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									            The National Football Foundation and College Hall of Fame, Inc.
                                22 Maple Avenue, Morristown, NJ 07960, 800-486-1865

Contact: Rick Walls or
Michael Russo at 800-486-1865             For Immediate Release:

                   2000 DIVISION I-A
April 25, 2000 - South Bend, Indiana - The National Football Foundation and College Hall of Fame
announced the selection of 14 players and two coaches for induction into College Football's ultimate
shrine. Each honoree will be officially inducted at The National Football Foundation's 43rd Annual
Awards Dinner December 12, 2000, in New York City.

                       2000 COLLEGE FOOTBALL HALL OF FAME CLASS

        MARCUS ALLEN                   SOUTHERN CALIFORNIA                RB          1978-81
        KURT BURRIS                    OKLAHOMA                           C           1951-54
        DAN DIERDORF                   MICHIGAN                           OT          1968-70
        BOB DOVE                       NOTRE DAME                         E           1940-42
        JOHN ELWAY                     STANFORD                           QB          1979-82
        MICHAEL HAYNES                 ARIZONA STATE                      DB          1972-75
        TERRY HOAGE                    GEORGIA                            DB          1980-83
        STAN JONES                     MARYLAND                           O/DT        1951-53
        JOHNNY MUSSO                   ALABAMA                            HB          1969-71
        JOHNNY RODGERS                 NEBRASKA                           WB          1970-72
        JOE SCHMIDT                    PITTSBURGH                         LB/FB       1950-52
        HARLEY SEWELL                  TEXAS                              OG/MG       1950-52
        BILLY RAY SMITH                ARKANSAS                           DE          1979-82
        EDDIE TALBOOM                  WYOMING                            TB          1948-50

   COACH                               SCHOOL                       YRS          RECORD     %
   TERRY DONAHUE                      UCLA                           1976-95     151-74-8   .665
   FOREST EVASHEVSKI                  HAMILTON                       1941        68-35-6    .651
                                      WASHINGTON STATE               1950-51
                                      IOWA                           1952-60

“Heading into the new millennium, the Honors Court selected one of the largest classes ever, which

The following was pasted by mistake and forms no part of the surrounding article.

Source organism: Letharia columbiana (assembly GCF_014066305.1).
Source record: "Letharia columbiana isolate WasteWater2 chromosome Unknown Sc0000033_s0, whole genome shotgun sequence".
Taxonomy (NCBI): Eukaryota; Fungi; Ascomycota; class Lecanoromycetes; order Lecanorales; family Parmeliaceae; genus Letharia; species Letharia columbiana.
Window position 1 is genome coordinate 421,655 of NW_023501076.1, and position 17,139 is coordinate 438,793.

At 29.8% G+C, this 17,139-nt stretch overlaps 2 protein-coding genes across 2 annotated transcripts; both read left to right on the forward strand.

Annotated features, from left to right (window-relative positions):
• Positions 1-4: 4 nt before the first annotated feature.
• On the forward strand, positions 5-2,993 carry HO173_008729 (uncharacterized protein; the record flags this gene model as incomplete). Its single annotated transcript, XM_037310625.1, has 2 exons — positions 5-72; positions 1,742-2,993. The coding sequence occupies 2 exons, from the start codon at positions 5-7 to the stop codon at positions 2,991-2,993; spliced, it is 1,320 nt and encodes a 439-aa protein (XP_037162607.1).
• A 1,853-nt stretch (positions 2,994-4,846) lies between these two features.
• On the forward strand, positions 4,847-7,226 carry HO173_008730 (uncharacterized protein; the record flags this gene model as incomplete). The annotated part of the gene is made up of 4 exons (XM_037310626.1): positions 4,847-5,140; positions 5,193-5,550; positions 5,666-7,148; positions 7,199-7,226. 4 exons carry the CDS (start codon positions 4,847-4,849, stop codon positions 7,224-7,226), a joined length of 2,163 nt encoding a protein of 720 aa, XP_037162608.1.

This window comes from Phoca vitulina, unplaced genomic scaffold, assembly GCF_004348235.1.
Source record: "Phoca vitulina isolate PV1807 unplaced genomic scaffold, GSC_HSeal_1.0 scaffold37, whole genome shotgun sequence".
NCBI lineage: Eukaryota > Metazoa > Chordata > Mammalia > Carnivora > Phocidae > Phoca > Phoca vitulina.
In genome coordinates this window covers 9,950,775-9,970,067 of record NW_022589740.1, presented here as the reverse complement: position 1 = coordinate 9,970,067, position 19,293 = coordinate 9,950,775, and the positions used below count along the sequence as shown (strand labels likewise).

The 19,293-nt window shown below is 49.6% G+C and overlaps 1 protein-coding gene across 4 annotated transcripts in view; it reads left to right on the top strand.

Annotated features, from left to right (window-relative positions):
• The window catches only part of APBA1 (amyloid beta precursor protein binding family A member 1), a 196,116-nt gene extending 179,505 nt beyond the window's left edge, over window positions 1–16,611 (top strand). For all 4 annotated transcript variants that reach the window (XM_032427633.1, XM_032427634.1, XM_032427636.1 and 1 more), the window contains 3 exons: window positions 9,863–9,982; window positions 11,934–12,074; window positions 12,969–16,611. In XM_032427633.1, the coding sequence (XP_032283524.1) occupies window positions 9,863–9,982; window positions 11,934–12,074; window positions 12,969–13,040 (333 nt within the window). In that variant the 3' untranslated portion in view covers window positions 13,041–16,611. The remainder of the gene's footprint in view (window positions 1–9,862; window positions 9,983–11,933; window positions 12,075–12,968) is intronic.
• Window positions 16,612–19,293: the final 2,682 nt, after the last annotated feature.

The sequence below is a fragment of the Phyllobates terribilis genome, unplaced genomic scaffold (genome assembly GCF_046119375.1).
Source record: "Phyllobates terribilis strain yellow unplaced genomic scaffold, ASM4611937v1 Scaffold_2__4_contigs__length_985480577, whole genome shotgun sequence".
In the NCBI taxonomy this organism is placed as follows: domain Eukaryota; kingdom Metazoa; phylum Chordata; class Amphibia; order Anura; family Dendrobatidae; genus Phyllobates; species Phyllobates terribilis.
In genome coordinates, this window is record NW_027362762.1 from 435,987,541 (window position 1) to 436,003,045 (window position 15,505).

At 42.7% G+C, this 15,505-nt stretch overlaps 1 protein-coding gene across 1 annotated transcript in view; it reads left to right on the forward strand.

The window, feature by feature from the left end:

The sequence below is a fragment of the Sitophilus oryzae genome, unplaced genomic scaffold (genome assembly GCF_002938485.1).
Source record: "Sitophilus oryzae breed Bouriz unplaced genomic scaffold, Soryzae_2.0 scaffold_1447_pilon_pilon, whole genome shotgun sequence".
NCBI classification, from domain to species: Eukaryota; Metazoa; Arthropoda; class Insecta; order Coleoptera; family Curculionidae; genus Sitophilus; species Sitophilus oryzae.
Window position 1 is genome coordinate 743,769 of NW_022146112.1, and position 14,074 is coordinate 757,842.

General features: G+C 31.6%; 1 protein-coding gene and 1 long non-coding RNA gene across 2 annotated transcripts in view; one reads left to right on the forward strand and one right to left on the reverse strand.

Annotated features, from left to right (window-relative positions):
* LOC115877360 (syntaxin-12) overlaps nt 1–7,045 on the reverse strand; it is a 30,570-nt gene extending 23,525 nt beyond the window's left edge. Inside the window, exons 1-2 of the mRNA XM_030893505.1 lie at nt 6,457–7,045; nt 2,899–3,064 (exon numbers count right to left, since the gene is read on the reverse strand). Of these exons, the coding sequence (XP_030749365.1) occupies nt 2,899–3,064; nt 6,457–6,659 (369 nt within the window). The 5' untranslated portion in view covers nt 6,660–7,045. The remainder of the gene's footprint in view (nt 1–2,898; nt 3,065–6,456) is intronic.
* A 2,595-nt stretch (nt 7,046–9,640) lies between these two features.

embodies the spirit and tradition of college football,” commented Jon F. Hanson, chairman of The
National Football Foundation and College Hall of Fame. “With the transition from the 20th to the 21st
Century, the Class was expanded to represent the evolution of football from the days of the Single Wing
of the 40’s and 50’s, to the I-Formation of the 60’s and 70’s, to the passing attacks of the modern day.”

Page 2

                                            Marcus Allen
                                  University of Southern California
                                           Running Back

One of the most prolific running backs in college football history, Marcus Allen capped off a superb
career by winning the 1981 Heisman Trophy. His coach, John Robinson, called Allen "the greatest
player I've ever seen." He was a unanimous All-America selection in 1981, the year he became the first
in college football history to surpass the 2,000-yard season rushing plateau, rushing for 2,342 yards.

Allen began his career at fullback, blocking for Heisman Trophy winner Charles White. After switching
to tailback in 1980, he led the Trojans in receiving in both his junior and senior seasons earning all-
conference honors both years. He was named the Pac-10 Player of the Year in 1981 when he set or tied
16 NCAA records and led the nation in rushing with 219.9 yards per game, all-purpose running with
232.6 yards per game, and scoring with 12.5 points per game. In addition to his many accolades and
4,810 career rushing yards, he won the Walter Camp and Pop Warner Awards in 1981.

Southern California retired his #33 jersey and inducted him into the USC Athletic Hall of Fame. He was
a first round draft choice of the Raiders where he played from 1982-92 and then with the Kansas City
Chiefs from 1993-97. He was named Super Bowl XVII MVP and appeared in six Pro Bowls. He
concluded his career as the NFL’s all-time leader in rushing touchdowns with 123. He is currently a
television broadcaster for CBS and lives in California.

                                            Kurt Burris
                                       University of Oklahoma

Known for his outstanding blocking and bone crushing tackling, Kurt Burris finished an astounding
second with 838 votes in the 1954 Heisman Trophy balloting. This feat was unimaginable for a lineman
in the early years of the Heisman. His superior play that year earned Burris consensus All-America